Truckee Town Council OKs 66-acre development zoning plan
Under the 1972 Martis Valley Community Plan, the Joerger Family Ranch was zoned for commercial use.
When the town of Truckee was incorporated and its General Plan adopted, the property was earmarked as one of three planned communities (dubbed PC-3), making the commercial designation obsolete.
With that, a specific plan, a legislative document that establishes development standards such as allowed land uses, zoning and design guidelines, was set out to be created for future development on the property.
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Proposed PC-3 zoning, by the numbers
20.9: acres open space
16.3: acres regional commercial
11.2: acres business innovation zone
9.5: acres manufacturing/industrial
4.7: acres lifestyle commercial
4.0: acres multi-family residential
Source: Town of Truckee
TRUCKEE, Calif. — After 15 years and many iterations, development guidelines have been set for the piece of property viewed as the southern gateway to Truckee.
In four separate 4-0 votes Tuesday night, Truckee Town Council approved site plans and maps and certified a final environmental document for the 66-acre property at the Highway 267/Brockway Road/Soaring Way four corners intersection.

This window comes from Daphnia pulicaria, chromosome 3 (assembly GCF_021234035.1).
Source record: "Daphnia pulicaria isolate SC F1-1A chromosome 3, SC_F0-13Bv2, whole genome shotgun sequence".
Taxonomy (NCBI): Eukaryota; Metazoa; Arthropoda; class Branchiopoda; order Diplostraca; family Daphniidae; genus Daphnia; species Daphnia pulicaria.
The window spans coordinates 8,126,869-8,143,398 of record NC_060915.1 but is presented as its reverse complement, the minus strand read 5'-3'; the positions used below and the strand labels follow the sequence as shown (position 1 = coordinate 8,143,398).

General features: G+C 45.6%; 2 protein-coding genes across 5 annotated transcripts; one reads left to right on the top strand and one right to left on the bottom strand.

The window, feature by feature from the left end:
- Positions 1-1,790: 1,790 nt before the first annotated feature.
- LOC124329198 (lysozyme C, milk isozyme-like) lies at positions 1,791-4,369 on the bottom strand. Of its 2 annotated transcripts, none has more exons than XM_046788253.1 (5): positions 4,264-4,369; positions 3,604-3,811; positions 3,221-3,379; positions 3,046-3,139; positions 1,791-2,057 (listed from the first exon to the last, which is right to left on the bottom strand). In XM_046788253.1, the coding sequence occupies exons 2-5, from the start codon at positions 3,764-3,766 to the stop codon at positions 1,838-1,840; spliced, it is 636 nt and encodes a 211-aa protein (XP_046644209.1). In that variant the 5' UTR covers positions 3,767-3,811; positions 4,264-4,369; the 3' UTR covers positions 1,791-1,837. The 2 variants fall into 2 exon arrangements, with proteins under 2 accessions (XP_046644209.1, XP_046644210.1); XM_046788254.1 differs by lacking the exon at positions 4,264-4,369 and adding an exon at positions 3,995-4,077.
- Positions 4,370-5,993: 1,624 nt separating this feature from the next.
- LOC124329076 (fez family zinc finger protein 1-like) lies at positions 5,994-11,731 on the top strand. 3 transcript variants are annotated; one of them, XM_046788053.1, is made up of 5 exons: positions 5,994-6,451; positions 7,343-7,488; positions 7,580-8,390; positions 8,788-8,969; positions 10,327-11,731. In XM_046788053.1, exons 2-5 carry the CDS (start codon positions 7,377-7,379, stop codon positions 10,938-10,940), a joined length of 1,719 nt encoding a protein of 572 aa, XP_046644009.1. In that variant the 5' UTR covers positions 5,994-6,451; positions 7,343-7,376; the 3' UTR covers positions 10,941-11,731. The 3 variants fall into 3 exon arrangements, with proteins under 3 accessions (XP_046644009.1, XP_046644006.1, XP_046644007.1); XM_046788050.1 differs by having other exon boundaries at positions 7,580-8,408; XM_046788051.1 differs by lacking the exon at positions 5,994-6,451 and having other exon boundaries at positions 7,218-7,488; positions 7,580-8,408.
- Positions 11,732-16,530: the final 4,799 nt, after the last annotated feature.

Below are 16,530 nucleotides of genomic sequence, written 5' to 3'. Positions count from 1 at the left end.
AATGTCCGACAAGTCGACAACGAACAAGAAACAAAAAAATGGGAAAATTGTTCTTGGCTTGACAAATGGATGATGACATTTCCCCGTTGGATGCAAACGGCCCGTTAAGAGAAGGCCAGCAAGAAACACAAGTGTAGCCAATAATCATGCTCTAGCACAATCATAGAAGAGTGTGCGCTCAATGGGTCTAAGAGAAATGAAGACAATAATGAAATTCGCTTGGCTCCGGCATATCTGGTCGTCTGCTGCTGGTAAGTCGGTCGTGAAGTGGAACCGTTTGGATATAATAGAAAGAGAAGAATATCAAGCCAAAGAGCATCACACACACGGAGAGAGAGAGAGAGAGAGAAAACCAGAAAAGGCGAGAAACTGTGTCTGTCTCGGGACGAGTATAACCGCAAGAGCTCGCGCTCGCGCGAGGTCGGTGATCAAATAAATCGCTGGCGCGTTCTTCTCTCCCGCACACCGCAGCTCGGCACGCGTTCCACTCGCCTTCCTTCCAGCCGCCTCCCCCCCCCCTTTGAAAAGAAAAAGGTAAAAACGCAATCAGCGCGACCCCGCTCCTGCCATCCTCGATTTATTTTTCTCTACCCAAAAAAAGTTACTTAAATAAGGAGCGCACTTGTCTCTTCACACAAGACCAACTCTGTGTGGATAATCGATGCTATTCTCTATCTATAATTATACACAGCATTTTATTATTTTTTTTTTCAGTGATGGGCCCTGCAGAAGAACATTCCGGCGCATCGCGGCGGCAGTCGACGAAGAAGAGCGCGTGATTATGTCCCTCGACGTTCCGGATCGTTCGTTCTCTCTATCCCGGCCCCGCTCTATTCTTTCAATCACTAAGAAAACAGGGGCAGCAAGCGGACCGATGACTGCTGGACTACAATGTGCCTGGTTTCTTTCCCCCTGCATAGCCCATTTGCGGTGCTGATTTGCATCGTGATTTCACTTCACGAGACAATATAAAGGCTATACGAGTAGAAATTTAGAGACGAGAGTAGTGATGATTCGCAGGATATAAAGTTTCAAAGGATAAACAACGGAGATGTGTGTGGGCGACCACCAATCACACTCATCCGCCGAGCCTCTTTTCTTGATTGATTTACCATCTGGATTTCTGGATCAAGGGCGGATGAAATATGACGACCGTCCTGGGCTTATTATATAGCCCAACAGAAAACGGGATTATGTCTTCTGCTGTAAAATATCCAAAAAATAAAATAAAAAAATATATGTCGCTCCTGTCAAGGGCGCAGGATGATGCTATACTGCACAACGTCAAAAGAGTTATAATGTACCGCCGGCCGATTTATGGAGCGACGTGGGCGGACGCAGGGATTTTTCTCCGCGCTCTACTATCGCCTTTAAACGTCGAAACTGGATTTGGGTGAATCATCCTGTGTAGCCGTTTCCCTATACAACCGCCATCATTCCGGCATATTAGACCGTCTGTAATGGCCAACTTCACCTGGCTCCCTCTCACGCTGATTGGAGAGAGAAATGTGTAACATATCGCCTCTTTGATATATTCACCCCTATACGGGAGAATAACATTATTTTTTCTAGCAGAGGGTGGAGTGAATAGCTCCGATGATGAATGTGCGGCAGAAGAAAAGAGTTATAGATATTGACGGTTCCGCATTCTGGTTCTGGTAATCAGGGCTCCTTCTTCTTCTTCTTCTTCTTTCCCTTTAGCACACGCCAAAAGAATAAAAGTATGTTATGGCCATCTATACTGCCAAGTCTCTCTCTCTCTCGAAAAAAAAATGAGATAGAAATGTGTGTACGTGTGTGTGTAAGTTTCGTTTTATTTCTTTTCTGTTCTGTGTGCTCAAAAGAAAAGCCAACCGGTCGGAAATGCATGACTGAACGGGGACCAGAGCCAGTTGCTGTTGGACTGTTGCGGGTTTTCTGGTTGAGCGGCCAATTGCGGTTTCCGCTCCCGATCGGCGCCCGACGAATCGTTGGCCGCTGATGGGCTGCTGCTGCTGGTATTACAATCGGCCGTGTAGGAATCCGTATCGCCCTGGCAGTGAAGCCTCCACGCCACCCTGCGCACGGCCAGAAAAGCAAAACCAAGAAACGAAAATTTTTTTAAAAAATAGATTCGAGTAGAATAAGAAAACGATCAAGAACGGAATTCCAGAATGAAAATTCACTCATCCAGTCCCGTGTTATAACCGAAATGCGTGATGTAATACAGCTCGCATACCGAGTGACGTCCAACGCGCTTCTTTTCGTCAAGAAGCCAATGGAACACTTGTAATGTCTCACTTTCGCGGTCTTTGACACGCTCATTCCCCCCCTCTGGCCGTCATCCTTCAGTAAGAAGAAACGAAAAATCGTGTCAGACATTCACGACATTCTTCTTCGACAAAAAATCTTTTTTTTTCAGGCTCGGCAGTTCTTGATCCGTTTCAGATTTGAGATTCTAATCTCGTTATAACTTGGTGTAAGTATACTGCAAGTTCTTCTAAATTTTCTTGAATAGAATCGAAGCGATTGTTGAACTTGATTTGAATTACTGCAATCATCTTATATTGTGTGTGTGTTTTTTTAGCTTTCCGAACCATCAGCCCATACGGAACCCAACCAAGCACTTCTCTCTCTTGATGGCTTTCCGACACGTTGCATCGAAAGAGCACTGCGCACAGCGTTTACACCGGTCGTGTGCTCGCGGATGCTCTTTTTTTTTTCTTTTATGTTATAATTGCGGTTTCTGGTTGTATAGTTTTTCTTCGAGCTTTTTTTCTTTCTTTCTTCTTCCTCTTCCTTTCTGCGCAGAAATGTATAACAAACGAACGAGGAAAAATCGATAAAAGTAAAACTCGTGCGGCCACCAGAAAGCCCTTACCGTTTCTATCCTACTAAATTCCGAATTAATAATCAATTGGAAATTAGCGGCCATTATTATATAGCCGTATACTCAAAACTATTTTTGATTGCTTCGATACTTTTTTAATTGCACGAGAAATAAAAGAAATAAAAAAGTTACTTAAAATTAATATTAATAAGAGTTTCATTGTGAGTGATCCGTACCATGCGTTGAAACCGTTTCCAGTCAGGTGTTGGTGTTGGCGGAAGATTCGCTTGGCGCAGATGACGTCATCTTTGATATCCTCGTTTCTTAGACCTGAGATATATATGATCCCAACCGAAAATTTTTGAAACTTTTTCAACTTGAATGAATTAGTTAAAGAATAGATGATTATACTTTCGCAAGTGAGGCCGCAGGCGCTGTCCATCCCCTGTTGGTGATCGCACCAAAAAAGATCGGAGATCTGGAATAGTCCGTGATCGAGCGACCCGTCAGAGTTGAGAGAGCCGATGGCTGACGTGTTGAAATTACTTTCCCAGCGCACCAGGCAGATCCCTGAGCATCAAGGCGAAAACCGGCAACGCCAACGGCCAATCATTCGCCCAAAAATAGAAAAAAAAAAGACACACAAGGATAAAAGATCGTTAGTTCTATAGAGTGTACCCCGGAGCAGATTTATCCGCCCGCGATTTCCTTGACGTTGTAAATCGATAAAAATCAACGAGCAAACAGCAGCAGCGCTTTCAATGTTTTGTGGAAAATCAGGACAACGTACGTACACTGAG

Vice Mayor Joan deRyk Jones recused herself from the hearing and vote, citing being partners with a business on the property referred to as Joerger Ranch.
“This latest iteration is a tremendous improvement,” said council member Carolyn Wallace Dee. “I think when you look at the map as a whole, things really are in the right places. … I really think this is the best we’ve seen and well-thought-out on everybody’s part.”
It’s proposed the property be divided into five parcels, with manufacturing, industrial and regional commercial uses abutting Truckee Tahoe Airport; permanent open space lining a portion of Highway 267; and multi-family residential, lifestyle commercial and business zoning lying next to existing residential neighborhoods and the Ponderosa Golf Course.
The unanimous vote came despite several residents voicing opposition to the proposed zoning, citing potential traffic, safety and night lighting concerns.
In all, roughly five people voiced support for the plan during Tuesday’s hearing, while seven were against.
“I would argue the gateway is for visitors and locals alike,” said Mayor Alicia Barr. “We all want to take pride as we enter our community, like, ‘Yes, I’m home. This is my community. This is the gateway.’”
There is no “master developer” proposing large-scale projects simultaneously for the property, according to the town.
Any proposed development would require additional town review.